Latin (lingua Latīna, [ˈlɪŋɡʷa laˈtiːna] or Latīnum, [laˈtiːnʊ̃]) is a classical language belonging to the Italic branch of the Indo-European languages. Latin was originally a dialect spoken in the lower Tiber area around present-day Rome (then known as Latium), but through the power of the Roman Republic it became the dominant language in the Italian region and subsequently throughout the Roman Empire. Even after the fall of Western Rome, Latin remained the common language of international communication, science, scholarship and academia in Europe until well into the 18th century, when other regional vernaculars (including its own descendants, the Romance languages) supplanted it in common academic and political usage, and it eventually became a dead language in the modern linguistic definition.
Latin is a highly inflected language, with three distinct genders, six or seven noun cases, five declensions, four verb conjugations, six tenses, three persons, three moods, two voices, two or three aspects, and two numbers. The Latin alphabet is directly derived from the Etruscan and Greek alphabets.
By the late Roman Republic (75 BC), Old Latin had been standardised into Classical Latin used by educated elites. Vulgar Latin was the colloquial form spoken at that time among lower-class commoners and attested in inscriptions and the works of comic playwrights like Plautus and Terence and author Petronius. Late Latin is the written language from the 3rd century; its various Vulgar Latin dialects developed in the 6th to 9th centuries into the modern Romance languages. Medieval Latin was used during the Middle Ages as a literary language from the 9th century to the Renaissance, which then used Renaissance Latin. Later, New Latin evolved during the early modern era to eventually become various forms of rarely spoken Contemporary Latin, one of which, Ecclesiastical Latin, remains the official language of the Holy See and the Roman Rite of the Catholic Church at Vatican City.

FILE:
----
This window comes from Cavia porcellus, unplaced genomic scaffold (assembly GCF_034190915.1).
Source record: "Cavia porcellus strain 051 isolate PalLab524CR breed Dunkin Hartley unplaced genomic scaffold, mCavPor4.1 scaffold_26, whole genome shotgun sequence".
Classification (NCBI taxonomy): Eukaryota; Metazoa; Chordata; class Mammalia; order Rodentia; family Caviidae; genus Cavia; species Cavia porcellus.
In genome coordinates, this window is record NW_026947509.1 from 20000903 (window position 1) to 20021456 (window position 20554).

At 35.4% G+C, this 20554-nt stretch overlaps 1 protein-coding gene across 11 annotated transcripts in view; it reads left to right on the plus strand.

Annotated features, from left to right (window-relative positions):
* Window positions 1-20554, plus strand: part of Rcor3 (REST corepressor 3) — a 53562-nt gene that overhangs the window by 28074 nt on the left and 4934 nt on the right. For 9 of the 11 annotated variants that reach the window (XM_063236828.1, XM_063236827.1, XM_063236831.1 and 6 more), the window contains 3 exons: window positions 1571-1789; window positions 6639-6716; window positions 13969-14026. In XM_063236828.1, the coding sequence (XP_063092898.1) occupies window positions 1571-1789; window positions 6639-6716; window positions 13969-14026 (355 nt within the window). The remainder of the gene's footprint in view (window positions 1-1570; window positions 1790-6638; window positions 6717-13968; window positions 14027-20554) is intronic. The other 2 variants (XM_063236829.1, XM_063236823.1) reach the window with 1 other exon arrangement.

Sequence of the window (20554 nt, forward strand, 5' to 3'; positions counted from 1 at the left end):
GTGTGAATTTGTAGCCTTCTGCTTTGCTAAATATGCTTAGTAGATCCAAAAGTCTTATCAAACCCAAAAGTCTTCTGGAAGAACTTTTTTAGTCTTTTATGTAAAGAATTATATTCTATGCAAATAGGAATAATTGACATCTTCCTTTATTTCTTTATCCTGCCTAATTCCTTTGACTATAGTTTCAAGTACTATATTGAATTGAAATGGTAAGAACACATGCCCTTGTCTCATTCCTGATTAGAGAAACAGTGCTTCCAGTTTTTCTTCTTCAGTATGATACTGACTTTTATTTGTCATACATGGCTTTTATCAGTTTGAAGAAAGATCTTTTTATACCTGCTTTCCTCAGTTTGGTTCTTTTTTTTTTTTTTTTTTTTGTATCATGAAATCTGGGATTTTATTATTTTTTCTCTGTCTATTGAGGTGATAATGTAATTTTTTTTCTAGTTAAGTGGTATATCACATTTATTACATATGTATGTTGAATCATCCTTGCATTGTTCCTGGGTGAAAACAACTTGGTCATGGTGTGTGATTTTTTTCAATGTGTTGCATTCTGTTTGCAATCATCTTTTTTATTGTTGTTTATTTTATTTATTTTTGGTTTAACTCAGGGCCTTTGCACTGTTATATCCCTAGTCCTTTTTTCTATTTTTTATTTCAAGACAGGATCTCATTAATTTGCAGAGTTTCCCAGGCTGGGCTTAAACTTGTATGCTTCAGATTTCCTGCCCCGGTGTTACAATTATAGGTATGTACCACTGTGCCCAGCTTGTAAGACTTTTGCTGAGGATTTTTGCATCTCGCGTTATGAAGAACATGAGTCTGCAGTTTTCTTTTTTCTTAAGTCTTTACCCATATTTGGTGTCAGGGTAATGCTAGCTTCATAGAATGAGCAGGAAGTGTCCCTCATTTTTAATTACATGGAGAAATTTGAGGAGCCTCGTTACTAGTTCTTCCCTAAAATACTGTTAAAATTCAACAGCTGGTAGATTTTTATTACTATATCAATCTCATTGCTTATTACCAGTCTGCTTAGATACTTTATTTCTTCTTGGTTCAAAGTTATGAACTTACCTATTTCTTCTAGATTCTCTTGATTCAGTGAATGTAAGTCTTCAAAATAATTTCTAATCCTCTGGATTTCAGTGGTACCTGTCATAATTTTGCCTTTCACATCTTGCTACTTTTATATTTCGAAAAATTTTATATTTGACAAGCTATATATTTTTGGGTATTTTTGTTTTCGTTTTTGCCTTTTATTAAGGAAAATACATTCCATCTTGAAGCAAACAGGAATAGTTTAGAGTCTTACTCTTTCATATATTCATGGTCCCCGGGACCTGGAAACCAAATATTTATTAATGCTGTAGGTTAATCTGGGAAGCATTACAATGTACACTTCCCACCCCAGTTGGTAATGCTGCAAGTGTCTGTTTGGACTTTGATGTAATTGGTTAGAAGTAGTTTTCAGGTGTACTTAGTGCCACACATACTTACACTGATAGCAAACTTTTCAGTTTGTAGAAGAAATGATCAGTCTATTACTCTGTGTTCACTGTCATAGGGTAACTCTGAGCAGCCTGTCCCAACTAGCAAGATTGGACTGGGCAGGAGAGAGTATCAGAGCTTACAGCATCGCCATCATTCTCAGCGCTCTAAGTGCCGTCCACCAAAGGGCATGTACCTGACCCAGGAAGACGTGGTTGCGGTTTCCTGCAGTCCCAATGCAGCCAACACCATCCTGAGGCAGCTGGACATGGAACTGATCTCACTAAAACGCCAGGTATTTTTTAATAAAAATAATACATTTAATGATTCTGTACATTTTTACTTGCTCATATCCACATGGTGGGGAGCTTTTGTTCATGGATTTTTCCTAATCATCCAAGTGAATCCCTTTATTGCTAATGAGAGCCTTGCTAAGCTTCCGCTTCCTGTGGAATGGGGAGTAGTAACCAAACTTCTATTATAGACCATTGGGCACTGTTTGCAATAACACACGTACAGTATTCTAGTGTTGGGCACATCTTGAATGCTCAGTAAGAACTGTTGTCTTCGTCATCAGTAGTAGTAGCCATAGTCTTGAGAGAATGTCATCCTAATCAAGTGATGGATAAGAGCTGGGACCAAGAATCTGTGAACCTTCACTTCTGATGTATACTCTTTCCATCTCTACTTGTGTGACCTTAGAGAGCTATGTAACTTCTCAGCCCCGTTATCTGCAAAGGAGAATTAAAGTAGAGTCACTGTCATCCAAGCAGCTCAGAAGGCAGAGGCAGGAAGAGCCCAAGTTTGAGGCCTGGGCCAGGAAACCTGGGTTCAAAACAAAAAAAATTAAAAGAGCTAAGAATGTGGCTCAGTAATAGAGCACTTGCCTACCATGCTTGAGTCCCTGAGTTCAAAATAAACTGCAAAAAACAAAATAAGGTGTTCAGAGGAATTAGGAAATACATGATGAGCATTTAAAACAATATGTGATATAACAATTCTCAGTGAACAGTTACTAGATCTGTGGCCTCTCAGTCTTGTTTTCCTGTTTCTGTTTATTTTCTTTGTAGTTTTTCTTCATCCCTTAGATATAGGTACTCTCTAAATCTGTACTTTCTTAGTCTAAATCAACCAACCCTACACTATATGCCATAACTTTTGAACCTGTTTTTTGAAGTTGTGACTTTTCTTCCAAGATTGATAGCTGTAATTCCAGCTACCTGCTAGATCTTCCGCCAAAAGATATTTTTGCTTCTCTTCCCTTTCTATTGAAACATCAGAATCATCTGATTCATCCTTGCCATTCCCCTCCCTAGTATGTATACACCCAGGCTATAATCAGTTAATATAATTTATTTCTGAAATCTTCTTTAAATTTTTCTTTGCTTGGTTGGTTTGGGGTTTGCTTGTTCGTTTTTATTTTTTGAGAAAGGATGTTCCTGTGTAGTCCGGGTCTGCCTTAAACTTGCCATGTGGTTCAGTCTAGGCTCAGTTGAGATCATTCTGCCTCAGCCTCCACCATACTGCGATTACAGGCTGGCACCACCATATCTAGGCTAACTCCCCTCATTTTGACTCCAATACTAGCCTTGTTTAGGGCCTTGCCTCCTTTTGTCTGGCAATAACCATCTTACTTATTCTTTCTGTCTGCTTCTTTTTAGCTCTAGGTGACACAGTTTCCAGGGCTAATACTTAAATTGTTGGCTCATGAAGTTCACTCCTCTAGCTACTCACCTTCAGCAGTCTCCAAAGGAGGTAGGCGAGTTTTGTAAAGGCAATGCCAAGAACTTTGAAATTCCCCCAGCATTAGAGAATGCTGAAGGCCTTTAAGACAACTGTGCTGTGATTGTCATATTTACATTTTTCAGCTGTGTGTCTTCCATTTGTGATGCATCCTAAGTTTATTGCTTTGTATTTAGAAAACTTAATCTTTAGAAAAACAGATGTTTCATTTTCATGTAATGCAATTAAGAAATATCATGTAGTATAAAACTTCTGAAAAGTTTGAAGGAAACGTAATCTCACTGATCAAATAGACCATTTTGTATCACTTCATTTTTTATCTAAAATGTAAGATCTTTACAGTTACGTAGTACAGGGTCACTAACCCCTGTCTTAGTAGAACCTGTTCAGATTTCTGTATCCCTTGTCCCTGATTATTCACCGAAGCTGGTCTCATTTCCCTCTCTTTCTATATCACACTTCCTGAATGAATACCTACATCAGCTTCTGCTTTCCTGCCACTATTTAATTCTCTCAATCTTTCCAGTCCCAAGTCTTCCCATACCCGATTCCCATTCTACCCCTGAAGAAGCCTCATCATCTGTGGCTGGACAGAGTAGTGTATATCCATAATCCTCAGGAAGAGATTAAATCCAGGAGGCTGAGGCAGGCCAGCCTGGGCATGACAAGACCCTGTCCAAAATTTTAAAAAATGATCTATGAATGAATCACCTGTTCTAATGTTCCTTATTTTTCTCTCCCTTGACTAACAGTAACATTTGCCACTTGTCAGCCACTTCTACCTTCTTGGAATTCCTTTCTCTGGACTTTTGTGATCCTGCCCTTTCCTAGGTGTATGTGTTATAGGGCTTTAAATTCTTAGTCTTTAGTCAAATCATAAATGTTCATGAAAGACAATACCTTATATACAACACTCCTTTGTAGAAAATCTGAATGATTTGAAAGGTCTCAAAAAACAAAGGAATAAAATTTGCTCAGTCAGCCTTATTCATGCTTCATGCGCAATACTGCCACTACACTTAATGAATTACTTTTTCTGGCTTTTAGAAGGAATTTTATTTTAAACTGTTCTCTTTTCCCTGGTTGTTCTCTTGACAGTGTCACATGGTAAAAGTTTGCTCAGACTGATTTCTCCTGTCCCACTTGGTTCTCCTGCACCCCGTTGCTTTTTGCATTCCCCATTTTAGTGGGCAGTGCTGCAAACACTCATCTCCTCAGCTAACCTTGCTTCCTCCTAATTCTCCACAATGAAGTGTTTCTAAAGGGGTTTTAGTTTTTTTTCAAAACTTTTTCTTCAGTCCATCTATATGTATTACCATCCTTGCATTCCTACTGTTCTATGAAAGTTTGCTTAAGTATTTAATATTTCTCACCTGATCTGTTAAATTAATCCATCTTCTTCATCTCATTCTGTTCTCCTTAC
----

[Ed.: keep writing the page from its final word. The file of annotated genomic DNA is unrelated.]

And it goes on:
Latin has also greatly influenced the English language and historically contributed many words to the English lexicon after the Christianization of Anglo-Saxons and the Norman conquest. In particular, Latin (and Ancient Greek) roots are still used in English descriptions of theology, science disciplines (especially anatomy and taxonomy), medicine, and law.
The linguistic landscape of Central Italy at the beginning of Roman expansion
A number of historical phases of the language have been recognized, each distinguished by subtle differences in vocabulary, usage, spelling, morphology, and syntax. There are no hard and fast rules of classification; different scholars emphasize different features. As a result, the list has variants, as well as alternative names.
In addition to the historical phases, Ecclesiastical Latin refers to the styles used by the writers of the Roman Catholic Church from Late Antiquity onward, as well as by Protestant scholars.
After the Western Roman Empire fell in 476 and Germanic kingdoms took its place, the Germanic people adopted Latin as a language more suitable for legal and other, more formal uses.